To help you develop relatable characters, here is a downloadable character interview for you, created by children’s book author and editor, Marcy Pusey. Asking your characters the questions from the interview will help you develop first-rate characters.

Examples of inspirational children’s book characters

When it comes to learning about the types of children’s book characters you can include in your book, some classics have stood the test of time.

Here is a very brief storybook characters list:

  • Alice from Lewis Carroll’s Alice in Wonderland is one of the most beloved characters ever created.
  • Peter Rabbit, from The Tale of Peter Rabbit, is a timeless and mischievous character that captures the hearts of children.
  • The Cat in the Hat, from the Dr. Seuss book of the same name, is an entertaining character that gets kids giggling as he gets the kids in the story into trouble.
  • Paddington Bear, from the Paddington Bear books, is a beloved character from the United Kingdom.
  • Another bear: Winnie-the-Pooh has been immortalized in books, films and TV shows, along with Christopher Robin.
  • The BFG, from Roald Dahl’s The BFG, is another popular character that has captured the hearts of many.
  • Roald Dahl’s Charlie Bucket and his adventures in Charlie and the Chocolate Factory is another winner.
  • Harry Potter, from the Harry Potter series, is an iconic character that has become a part of popular culture.
  • Matilda, from the Matilda books, is an inspiring and intelligent character.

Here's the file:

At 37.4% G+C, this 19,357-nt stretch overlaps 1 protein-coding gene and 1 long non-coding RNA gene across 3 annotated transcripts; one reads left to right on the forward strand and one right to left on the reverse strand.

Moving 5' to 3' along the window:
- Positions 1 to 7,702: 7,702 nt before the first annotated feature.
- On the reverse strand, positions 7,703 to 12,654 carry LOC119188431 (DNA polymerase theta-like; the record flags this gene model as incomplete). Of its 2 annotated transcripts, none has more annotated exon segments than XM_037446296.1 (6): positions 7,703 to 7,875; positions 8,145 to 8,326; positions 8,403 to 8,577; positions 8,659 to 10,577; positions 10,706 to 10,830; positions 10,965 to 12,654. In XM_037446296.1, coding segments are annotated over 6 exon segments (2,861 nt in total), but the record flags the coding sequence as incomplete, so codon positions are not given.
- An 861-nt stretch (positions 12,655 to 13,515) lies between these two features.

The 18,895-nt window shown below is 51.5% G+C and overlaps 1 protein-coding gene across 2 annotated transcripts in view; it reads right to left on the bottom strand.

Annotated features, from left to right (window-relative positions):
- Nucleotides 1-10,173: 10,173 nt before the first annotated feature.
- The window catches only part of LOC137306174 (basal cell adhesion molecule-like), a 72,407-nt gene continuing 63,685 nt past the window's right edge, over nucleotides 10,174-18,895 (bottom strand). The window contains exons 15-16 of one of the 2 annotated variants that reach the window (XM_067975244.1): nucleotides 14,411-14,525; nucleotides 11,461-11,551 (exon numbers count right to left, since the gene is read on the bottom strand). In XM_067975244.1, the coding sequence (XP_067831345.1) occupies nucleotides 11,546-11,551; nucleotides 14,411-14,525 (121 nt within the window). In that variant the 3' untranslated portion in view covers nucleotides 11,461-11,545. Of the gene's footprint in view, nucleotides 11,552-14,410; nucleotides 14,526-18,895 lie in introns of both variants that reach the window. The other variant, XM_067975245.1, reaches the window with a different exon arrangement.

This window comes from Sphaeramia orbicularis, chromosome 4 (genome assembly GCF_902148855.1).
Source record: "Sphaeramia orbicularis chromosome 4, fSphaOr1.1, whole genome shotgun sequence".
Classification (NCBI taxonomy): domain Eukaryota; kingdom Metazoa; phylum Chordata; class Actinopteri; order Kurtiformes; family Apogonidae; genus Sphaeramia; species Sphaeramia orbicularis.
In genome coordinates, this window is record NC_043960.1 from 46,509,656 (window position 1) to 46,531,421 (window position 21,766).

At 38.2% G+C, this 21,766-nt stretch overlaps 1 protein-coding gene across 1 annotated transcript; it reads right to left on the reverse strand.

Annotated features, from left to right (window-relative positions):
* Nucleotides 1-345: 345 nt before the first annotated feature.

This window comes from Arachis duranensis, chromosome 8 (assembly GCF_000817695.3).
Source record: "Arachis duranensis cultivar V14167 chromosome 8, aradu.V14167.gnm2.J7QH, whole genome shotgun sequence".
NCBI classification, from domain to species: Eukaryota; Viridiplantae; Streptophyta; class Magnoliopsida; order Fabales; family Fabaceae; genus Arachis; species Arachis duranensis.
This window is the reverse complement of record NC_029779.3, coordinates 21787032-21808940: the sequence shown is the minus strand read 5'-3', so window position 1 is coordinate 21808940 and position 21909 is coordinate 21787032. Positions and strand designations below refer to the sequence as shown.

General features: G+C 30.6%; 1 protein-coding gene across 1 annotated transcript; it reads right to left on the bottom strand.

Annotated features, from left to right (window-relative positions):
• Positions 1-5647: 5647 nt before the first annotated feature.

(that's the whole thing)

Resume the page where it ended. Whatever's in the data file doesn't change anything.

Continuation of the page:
• The Gruffalo, from the book of the same name, is a fun and exciting character that children love.
  • Even a simple character like the caterpillar from Eric Carle’s The Very Hungry Caterpillar captures children’s imaginations through his challenges and colourful illustrations.

All these inspirational children’s book characters have played a part in making their books unforgettable creations and have captured the hearts of children. You can make your own storybook characters list as you discover more characters that you can use for inspiration.

Why are Relatable Characters Important In a Children’s Book?

Having relatable characters is essential to make your children’s book enjoyable for young readers. Relatable characters can help to create a deeper connection between the reader and the story, so the reader is experiencing the story with the character. By being able to identify with the characters, children can relate the story to their own lives and experiences. This helps to develop their empathy and understanding of the emotions of others.

For children’s books, the protagonist must be:

  • relatable
  • childlike
  • likeable
  • memorable
  • convincing
  • flawed
  • overcome their own problems

To be relatable your character shouldn’t be perfect. As any person has flaws, so should your character have flaws. This not only makes the character more relatable and convincing, but will add some depth to the character and story.

Having relatable characters in children’s books can also help children to learn important life lessons. By being able to imagine themselves in the characters’ shoes, children can learn how to problem-solve in difficult situations and develop their moral reasoning. They can also learn important lessons such as the importance of friendship, courage and kindness.

Think of Charlie in Charlie and the Chocolate Factory. The other characters are great foils, highlighting Charlie’s likeability and making the reader relate to him more. Peter Rabbit is not only cute but makes mistakes and gets into some mischief on his adventures. This makes him fun to read about and more relatable.